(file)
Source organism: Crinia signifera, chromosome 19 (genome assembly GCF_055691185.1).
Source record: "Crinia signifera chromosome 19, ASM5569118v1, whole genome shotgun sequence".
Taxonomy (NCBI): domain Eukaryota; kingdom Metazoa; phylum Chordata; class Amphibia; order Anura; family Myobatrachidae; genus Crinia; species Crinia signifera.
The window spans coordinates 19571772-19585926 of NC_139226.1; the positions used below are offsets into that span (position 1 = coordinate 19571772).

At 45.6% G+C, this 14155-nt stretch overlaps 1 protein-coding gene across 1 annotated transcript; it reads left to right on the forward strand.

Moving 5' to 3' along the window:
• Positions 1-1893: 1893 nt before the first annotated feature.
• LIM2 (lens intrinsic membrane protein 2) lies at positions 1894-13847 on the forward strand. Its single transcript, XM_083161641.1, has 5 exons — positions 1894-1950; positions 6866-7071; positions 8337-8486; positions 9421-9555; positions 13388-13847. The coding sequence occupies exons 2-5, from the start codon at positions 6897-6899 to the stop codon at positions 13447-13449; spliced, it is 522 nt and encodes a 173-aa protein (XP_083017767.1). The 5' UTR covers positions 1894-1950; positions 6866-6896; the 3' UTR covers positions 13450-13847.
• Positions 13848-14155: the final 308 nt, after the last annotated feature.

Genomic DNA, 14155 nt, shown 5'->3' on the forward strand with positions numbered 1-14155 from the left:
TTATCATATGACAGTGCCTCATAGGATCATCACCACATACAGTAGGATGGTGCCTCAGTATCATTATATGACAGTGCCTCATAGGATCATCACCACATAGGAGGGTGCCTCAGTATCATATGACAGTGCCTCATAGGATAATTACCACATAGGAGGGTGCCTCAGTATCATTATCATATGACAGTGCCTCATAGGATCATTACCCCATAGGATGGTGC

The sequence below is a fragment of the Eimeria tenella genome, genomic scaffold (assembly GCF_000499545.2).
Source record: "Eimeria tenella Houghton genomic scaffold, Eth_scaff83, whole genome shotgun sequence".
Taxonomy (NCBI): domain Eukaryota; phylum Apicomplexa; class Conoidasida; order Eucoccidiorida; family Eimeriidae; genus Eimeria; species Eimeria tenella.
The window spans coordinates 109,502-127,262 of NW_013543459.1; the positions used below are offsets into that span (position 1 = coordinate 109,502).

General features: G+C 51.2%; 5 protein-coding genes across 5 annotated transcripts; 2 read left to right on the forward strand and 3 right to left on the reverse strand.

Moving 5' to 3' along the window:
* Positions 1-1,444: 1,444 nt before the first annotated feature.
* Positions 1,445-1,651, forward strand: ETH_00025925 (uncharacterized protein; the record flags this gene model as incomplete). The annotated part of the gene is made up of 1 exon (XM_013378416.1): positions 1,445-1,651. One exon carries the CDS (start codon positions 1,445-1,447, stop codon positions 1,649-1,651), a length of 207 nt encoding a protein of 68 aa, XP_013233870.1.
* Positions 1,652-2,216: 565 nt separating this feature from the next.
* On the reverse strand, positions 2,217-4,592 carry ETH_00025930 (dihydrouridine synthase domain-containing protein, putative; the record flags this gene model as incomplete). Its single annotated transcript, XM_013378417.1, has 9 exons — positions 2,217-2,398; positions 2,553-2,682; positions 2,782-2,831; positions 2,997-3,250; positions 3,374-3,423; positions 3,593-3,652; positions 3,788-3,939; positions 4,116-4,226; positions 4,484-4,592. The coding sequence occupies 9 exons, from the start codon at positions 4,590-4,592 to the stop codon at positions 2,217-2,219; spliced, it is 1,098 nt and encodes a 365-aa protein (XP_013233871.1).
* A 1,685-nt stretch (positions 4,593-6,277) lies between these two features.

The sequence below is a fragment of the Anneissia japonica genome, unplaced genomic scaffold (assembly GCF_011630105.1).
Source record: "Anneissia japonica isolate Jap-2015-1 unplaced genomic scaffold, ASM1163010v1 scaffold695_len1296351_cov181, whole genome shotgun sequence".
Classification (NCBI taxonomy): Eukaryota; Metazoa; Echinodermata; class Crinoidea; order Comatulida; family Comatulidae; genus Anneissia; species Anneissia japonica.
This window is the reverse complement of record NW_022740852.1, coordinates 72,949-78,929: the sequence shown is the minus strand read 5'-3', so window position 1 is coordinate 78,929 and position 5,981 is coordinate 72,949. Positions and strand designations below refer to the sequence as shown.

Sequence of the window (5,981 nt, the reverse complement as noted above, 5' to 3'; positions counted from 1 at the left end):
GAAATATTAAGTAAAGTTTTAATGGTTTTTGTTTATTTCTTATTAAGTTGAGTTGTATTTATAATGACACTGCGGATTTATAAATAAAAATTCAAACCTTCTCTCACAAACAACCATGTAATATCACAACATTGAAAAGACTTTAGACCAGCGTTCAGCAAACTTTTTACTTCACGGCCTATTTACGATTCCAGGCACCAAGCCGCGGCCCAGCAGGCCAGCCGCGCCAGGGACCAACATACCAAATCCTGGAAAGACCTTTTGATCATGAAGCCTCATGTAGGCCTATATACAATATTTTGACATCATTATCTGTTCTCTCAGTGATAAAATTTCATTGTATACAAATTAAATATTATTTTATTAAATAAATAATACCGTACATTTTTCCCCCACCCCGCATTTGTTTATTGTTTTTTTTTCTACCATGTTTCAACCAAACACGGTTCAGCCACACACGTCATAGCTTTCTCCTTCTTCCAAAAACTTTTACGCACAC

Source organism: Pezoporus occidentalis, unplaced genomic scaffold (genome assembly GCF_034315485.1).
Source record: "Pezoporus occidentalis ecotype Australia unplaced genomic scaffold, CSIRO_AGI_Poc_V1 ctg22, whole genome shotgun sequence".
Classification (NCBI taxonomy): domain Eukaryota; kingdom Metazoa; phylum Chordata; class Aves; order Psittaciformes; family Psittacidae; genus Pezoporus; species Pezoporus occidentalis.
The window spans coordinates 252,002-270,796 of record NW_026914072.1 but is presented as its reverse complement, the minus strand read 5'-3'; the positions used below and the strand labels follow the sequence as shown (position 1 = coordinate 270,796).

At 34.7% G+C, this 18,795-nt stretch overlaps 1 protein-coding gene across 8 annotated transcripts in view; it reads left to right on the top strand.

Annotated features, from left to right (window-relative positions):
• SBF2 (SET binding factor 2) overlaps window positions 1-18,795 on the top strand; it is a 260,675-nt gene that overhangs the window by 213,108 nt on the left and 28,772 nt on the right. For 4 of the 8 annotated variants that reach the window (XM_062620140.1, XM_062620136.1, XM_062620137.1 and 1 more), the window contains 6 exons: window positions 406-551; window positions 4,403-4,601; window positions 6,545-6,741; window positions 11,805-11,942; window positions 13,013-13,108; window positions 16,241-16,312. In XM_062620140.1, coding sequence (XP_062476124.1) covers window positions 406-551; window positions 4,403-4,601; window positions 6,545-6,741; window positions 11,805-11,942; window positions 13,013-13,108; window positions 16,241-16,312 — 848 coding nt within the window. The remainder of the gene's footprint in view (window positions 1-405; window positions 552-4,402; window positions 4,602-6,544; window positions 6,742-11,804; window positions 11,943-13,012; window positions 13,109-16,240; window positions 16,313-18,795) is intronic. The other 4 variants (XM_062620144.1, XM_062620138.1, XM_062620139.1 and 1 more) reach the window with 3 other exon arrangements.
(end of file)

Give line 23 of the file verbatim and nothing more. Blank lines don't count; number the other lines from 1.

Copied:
The sequence below is a fragment of the Anneissia japonica genome, unplaced genomic scaffold (assembly GCF_011630105.1).